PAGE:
When it comes to transitioning your little one to solid foods, there are many schools of thought for what’s best. Whether you choose to buy ready-made purées, blend your own foods at home, follow baby-led weaning, or some combination of these options, it’s no secret that introducing first foods can be filled with a lot of joy, excitement, AND plenty of questions. For years, parents were told to wait to introduce common allergens until baby was one- or two- years-old. Now, the American Academy of Allergy, Asthma, and Immunology says allergens can be introduced early and included often, just like other solid foods.
Even with the changing advice of pediatricians and growing body of research surrounding early allergen introduction, shifting thinking hasn’t always been easy. From the beginning, the brand has sought to find the balance between sharing research without overstepping or making a parent feel like there’s one right way to introduce allergens. “We know that parenting can be a very judgemental space and certainly don’t want to contribute to that atmosphere,” Juliana Tordella, Director of Business Development shared.
Knowing that new food introduction differs from family-to-family, Inspired Start set out to talk to as many moms and dads as possible, and discovered this change in advice was causing a lot of confusion and stress. While pediatricians were starting to recommend that parents “just start introducing everything” around four to six months, there were few options for including hard-to-prep foods like peanuts, tree nuts, and even shellfish in baby’s diet (especially if those foods weren’t part of what parents were typically eating at home!).
Inspired Start was created to deliver groundbreaking infant nutrition research to parents in a familiar, accessible, and delicious way. Each recipe has been crafted based on hundreds of baby taste-tests, plus the help of some amazing allergists, pediatricians, and nutritionists.
How It Works
Inspired Start’s eight wholesome recipes (check out the tasty list below!) are based on on some of the most common food allergens:
- Apple & Peanut
- Pear & Egg
- Banana & Tree Nut
- Mango & Soy
- Apple & Wheat
- Pear & Sesame
- Banana & Shrimp
- Mango & Cod
To develop the perfect recipe, Inspired Start crafted and tested all its blends in-house. Hundreds of moms, dads, and babies weighed in for taste testing, and for any recipe to pass, it required 75 percent approval (counting baby reaching back for more as a positive indicator!). Each recipe is made with an organic fruit purée, and just a small amount of one allergenic protein per pouch.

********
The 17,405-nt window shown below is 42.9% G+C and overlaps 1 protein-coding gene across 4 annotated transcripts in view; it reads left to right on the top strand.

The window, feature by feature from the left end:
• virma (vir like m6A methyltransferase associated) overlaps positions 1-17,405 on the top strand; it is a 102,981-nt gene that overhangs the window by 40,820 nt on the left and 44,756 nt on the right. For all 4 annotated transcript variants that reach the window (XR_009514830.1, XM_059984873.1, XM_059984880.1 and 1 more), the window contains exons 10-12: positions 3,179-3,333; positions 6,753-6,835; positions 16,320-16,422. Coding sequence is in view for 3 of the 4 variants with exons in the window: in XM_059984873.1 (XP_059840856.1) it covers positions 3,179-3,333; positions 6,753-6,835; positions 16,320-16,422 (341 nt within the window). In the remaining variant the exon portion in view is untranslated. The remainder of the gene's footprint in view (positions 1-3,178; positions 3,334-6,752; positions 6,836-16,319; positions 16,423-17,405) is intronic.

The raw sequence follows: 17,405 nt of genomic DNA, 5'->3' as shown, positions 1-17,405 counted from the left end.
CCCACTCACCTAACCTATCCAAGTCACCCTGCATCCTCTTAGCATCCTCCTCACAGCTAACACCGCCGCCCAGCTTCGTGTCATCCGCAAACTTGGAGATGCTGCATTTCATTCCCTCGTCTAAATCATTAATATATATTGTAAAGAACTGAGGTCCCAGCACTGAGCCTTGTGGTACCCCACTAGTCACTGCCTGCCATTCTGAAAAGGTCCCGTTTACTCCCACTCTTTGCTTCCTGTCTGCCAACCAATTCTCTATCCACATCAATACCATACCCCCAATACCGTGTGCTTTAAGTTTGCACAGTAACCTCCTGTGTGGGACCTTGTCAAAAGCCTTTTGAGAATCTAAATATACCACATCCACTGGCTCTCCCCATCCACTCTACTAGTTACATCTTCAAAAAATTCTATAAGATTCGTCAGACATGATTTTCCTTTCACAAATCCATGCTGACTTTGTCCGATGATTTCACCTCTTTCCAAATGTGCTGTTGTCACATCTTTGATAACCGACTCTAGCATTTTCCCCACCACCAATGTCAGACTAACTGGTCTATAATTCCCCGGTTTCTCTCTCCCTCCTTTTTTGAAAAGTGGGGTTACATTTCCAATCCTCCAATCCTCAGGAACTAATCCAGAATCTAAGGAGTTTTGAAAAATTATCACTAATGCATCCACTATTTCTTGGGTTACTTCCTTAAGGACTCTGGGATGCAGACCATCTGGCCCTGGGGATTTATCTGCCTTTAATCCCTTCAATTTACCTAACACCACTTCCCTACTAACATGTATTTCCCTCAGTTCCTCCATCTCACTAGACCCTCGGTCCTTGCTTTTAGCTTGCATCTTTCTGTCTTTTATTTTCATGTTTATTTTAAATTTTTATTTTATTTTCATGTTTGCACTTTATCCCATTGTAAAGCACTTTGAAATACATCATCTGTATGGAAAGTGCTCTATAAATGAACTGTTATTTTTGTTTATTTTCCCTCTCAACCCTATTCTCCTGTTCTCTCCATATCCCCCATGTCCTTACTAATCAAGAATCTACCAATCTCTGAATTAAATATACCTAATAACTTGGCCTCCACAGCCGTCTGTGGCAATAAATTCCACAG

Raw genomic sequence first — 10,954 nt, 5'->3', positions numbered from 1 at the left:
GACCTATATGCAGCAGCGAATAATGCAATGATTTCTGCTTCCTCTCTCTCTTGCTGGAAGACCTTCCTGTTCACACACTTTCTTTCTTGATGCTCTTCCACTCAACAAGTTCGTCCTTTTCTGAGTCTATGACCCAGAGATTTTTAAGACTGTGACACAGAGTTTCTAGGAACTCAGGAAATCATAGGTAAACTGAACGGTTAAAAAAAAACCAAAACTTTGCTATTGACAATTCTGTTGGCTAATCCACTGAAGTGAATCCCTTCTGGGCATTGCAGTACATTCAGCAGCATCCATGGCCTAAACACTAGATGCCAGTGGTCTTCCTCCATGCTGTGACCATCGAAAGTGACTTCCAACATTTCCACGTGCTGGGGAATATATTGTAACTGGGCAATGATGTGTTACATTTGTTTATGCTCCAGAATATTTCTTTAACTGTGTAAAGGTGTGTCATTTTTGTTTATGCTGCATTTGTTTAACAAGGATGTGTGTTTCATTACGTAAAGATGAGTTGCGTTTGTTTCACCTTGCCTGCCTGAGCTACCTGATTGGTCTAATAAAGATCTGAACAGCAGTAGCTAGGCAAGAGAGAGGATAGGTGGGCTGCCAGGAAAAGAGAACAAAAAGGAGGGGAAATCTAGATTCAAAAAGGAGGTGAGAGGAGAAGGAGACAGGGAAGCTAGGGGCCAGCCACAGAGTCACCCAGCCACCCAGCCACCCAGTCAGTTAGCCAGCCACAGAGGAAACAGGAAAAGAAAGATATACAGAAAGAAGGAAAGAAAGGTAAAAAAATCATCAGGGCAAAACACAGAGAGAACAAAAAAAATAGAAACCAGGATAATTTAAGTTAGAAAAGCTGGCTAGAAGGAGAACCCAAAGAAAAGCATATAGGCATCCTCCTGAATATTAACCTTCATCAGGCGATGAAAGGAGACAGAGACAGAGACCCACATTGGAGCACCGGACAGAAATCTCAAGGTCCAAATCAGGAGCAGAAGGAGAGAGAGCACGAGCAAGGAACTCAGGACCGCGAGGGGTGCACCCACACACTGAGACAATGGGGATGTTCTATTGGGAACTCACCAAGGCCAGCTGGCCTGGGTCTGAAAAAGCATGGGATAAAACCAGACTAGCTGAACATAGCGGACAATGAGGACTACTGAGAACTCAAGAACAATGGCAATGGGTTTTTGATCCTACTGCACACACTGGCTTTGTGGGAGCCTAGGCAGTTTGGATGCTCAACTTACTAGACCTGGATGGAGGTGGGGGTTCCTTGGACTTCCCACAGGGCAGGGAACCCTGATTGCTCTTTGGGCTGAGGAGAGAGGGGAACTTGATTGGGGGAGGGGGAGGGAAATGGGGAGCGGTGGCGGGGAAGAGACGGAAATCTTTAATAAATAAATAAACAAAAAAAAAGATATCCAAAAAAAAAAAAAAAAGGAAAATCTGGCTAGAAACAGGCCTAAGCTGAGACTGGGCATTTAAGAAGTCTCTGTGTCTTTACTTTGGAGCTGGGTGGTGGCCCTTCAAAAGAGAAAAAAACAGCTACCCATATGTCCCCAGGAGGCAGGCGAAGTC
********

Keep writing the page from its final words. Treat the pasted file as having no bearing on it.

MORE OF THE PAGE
Here’s what’s inside:
These recipes features peanut, eggs, tree nuts, and soy. There are two pouches of each recipe so parents can introduce each new food for a couple of days before moving on to the next, just like other solid foods!
- 2 pouches Apple & Peanut
- 2 pouches Pear & Egg
- 2 pouches Banana & Tree Nut
- 2 pouches Mango & Soy
These recipes feature wheat, sesame, shrimp, and cod. Just like Pack 1, there are two pouches of each recipe.
- 2 pouches Apple & Wheat
- 2 pouches Pear & Sesame
- 2 pouches Banana & Shrimp
- 2 pouches Mango & Cod
This box includes one pouch of each flavorful recipe. It’s a great choice for families who have tried Packs 1 and 2, and are ready to have all the options on hand to keep these foods in baby’s diet as they continue to grow.
3 Tips to Help Baby Try New Foods
We asked Inspired Start for its top tips for encouraging baby to try unfamiliar flavors, and for all things food, nutritionist Pegah Jalali, has some great ideas. You can find her full post for Inspired Start here.
- Make sure baby is ready. Signs of readiness include: being able to sit (even if supported), good head control, interest in foods when parents are eating, and a decreased tongue thrust.
- Introduce a wide variety of tastes and textures. Whether you choose to do baby-led weaning, purées, or something in between, try introducing foods and flavors that you eat yourself.
- Try, try again. Baby’s not interested? That doesn’t necessarily mean they don’t like it! Sometimes it can cake 15 to 25 tries before baby likes a new food, so keep offering it.
As always, do what works well for you and what you’ve discussed with your pediatrician. And probably the most important piece of advice: “Pretty much whatever you’re doing, you’re doing right,” Juliana said. “We believe in empowering parents ot make their own decisions about feeding their babies without judgement. You got this!”